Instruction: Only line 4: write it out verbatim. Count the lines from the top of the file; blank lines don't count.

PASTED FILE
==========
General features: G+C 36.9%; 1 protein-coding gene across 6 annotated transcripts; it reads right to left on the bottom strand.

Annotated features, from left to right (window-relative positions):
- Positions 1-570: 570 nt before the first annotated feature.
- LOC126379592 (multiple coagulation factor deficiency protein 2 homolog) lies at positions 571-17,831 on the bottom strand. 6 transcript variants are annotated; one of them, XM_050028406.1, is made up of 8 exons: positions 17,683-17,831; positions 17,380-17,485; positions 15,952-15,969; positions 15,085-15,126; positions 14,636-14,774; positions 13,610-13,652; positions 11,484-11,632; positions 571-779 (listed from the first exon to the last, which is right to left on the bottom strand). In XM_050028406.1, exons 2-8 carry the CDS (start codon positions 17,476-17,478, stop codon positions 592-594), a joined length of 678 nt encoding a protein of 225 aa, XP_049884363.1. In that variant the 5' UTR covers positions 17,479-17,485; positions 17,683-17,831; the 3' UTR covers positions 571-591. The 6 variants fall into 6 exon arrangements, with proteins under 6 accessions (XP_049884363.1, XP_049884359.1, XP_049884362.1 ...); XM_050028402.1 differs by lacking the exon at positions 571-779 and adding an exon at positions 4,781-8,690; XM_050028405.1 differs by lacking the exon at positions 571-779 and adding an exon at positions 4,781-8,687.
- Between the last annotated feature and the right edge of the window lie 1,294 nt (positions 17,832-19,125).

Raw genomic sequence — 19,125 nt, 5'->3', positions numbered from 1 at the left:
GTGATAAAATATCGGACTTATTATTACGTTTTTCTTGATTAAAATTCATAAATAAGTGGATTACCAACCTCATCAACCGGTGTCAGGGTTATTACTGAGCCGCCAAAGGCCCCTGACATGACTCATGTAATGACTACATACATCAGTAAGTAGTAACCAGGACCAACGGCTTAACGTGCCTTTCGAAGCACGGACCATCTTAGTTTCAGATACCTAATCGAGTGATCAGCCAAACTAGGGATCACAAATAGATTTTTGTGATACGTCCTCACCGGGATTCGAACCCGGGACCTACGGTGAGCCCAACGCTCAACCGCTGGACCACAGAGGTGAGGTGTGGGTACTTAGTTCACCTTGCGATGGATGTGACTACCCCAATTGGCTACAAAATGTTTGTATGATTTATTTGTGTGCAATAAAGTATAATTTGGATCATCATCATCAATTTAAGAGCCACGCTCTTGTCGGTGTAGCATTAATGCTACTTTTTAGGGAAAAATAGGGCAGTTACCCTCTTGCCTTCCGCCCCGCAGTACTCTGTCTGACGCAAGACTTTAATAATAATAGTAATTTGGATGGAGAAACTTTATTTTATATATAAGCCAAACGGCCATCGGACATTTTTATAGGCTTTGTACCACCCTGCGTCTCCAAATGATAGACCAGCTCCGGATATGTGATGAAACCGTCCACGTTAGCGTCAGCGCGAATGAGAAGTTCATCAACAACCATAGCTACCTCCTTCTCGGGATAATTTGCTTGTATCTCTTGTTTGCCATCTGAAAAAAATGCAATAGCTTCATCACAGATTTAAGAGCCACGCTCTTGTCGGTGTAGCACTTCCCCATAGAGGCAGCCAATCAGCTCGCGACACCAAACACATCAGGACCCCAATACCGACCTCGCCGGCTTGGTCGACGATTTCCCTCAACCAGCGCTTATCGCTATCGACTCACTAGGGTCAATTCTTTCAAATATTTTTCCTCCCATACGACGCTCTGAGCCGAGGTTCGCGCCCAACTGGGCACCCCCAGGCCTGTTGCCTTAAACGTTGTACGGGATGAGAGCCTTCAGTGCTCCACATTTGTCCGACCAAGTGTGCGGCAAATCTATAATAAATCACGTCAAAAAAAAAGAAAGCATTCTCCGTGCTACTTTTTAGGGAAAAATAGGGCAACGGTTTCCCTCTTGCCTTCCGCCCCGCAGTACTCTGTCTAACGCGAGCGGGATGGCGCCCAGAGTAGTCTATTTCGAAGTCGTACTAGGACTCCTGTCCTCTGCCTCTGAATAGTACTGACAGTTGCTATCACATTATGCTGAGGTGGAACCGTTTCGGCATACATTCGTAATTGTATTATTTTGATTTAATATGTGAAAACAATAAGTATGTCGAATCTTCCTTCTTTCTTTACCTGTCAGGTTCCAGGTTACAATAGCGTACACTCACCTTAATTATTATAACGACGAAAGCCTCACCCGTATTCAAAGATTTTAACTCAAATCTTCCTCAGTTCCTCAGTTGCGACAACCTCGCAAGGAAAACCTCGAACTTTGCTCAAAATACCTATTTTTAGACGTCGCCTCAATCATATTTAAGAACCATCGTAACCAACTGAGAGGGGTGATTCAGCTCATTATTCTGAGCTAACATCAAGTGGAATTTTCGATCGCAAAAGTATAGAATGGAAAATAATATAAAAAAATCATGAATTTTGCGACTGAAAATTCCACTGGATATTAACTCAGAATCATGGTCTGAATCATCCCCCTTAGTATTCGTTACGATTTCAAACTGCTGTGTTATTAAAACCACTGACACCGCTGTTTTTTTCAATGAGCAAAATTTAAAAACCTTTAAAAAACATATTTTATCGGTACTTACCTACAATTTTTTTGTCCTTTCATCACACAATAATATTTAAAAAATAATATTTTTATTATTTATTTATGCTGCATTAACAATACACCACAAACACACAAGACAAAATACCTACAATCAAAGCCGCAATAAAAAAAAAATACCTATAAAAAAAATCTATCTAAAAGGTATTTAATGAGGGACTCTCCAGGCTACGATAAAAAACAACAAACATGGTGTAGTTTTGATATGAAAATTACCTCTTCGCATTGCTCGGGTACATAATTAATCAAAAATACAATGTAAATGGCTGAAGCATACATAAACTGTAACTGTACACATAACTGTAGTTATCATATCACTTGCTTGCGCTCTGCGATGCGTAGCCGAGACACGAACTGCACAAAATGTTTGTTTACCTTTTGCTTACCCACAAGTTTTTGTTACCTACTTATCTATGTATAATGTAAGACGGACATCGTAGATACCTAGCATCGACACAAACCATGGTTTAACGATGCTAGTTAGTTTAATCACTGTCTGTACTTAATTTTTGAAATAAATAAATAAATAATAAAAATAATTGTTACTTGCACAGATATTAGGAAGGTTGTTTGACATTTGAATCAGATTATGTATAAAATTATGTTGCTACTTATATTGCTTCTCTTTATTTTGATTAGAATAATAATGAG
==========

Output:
- LOC126379592 (multiple coagulation factor deficiency protein 2 homolog) lies at positions 571-17,831 on the bottom strand. 6 transcript variants are annotated; one of them, XM_050028406.1, is made up of 8 exons: positions 17,683-17,831; positions 17,380-17,485; positions 15,952-15,969; positions 15,085-15,126; positions 14,636-14,774; positions 13,610-13,652; positions 11,484-11,632; positions 571-779 (listed from the first exon to the last, which is right to left on the bottom strand). In XM_050028406.1, exons 2-8 carry the CDS (start codon positions 17,476-17,478, stop codon positions 592-594), a joined length of 678 nt encoding a protein of 225 aa, XP_049884363.1. In that variant the 5' UTR covers positions 17,479-17,485; positions 17,683-17,831; the 3' UTR covers positions 571-591. The 6 variants fall into 6 exon arrangements, with proteins under 6 accessions (XP_049884363.1, XP_049884359.1, XP_049884362.1 ...); XM_050028402.1 differs by lacking the exon at positions 571-779 and adding an exon at positions 4,781-8,690; XM_050028405.1 differs by lacking the exon at positions 571-779 and adding an exon at positions 4,781-8,687.